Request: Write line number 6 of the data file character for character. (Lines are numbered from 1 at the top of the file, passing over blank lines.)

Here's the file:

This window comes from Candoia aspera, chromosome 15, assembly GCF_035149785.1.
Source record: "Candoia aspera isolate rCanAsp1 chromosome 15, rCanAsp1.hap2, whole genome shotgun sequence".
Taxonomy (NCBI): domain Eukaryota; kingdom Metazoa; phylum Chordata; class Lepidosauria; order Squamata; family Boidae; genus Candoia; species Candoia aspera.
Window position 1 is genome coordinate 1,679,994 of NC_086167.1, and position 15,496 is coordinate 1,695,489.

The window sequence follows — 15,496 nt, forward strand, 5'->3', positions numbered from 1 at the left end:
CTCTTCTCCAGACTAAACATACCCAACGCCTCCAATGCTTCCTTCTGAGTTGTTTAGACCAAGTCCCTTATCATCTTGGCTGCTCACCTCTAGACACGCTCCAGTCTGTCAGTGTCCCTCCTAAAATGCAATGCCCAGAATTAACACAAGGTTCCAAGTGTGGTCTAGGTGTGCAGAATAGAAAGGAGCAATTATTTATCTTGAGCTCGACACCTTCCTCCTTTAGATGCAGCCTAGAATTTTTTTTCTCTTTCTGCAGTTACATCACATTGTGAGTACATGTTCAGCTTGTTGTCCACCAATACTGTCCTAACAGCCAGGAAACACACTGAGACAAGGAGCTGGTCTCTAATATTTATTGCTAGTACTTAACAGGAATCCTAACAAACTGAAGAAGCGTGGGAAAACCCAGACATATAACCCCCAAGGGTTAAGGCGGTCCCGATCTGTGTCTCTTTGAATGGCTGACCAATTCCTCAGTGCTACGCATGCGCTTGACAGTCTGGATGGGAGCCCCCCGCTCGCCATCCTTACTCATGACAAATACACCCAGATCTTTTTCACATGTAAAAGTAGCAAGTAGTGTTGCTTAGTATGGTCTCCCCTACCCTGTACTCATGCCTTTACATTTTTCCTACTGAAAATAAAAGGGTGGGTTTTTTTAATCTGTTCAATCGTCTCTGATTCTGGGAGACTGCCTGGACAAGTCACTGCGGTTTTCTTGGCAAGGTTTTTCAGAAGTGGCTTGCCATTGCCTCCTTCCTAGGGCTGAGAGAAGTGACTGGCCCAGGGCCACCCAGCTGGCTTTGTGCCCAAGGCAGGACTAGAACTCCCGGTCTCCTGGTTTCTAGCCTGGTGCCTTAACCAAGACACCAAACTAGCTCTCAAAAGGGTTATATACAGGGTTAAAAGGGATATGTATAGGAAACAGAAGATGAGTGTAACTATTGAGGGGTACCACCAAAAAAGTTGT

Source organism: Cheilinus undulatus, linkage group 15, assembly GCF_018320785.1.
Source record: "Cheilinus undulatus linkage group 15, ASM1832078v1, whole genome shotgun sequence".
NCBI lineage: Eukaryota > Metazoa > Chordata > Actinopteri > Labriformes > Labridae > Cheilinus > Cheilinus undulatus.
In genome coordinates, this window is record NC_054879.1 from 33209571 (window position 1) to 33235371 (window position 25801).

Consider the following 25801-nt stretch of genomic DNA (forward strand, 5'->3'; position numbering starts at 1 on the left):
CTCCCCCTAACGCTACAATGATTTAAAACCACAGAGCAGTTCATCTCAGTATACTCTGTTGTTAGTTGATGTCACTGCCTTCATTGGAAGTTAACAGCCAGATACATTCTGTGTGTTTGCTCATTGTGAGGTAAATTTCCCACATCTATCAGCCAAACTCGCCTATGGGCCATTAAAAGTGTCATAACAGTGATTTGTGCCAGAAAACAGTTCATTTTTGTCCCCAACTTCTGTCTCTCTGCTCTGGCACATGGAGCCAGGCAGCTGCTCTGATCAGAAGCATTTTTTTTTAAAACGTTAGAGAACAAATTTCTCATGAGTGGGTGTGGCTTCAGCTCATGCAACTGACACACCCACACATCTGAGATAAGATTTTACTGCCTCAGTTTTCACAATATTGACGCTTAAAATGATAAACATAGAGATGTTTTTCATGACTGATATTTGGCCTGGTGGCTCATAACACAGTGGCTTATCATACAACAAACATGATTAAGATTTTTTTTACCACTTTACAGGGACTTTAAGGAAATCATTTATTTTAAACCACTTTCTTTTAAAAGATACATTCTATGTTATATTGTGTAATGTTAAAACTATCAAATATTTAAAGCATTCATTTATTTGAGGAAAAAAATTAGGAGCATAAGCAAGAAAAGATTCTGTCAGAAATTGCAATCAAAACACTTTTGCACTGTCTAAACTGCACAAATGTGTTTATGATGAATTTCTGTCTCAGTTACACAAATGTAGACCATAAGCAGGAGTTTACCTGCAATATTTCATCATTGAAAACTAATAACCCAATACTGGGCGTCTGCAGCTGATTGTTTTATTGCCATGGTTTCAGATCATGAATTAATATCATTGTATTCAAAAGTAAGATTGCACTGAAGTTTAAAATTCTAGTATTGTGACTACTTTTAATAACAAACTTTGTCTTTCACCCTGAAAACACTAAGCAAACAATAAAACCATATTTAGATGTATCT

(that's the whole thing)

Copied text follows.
CTCTTCTCCAGACTAAACATACCCAACGCCTCCAATGCTTCCTTCTGAGTTGTTTAGACCAAGTCCCTTATCATCTTGGCTGCTCACCTCTAGACACGCTCCAGTCTGTCAGTGTCCCTCCTAAAATGCAATGCCCAGAATTAACACAAGGTTCCAAGTGTGGTCTAGGTGTGCAGAATAGAAAGGAGCAATTATTTATCTTGAGCTCGACACCTTCCTCCTTTAGATGCAGCCTAGAATTTTTTTTCTCTTTCTGCAGTTACATCACATTGTGAGTACATGTTCAGCTTGTTGTCCACCAATACTGTCCTAACAGCCAGGAAACACACTGAGACAAGGAGCTGGTCTCTAATATTTATTGCTAGTACTTAACAGGAATCCTAACAAACTGAAGAAGCGTGGGAAAACCCAGACATATAACCCCCAAGGGTTAAGGCGGTCCCGATCTGTGTCTCTTTGAATGGCTGACCAATTCCTCAGTGCTACGCATGCGCTTGACAGTCTGGATGGGAGCCCCCCGCTCGCCATCCTTACTCATGACAAATACACCCAGATCTTTTTCACATGTAAAAGTAGCAAGTAGTGTTGCTTAGTATGGTCTCCCCTACCCTGTACTCATGCCTTTACATTTTTCCTACTGAAAATAAAAGGGTGGGTTTTTTTAATCTGTTCAATCGTCTCTGATTCTGGGAGACTGCCTGGACAAGTCACTGCGGTTTTCTTGGCAAGGTTTTTCAGAAGTGGCTTGCCATTGCCTCCTTCCTAGGGCTGAGAGAAGTGACTGGCCCAGGGCCACCCAGCTGGCTTTGTGCCCAAGGCAGGACTAGAACTCCCGGTCTCCTGGTTTCTAGCCTGGTGCCTTAACCAAGACACCAAACTAGCTCTCAAAAGGGTTATATACAGGGTTAAAAGGGATATGTATAGGAAACAGAAGATGAGTGTAACTATTGAGGGGTACCACCAAAAAAGTTGT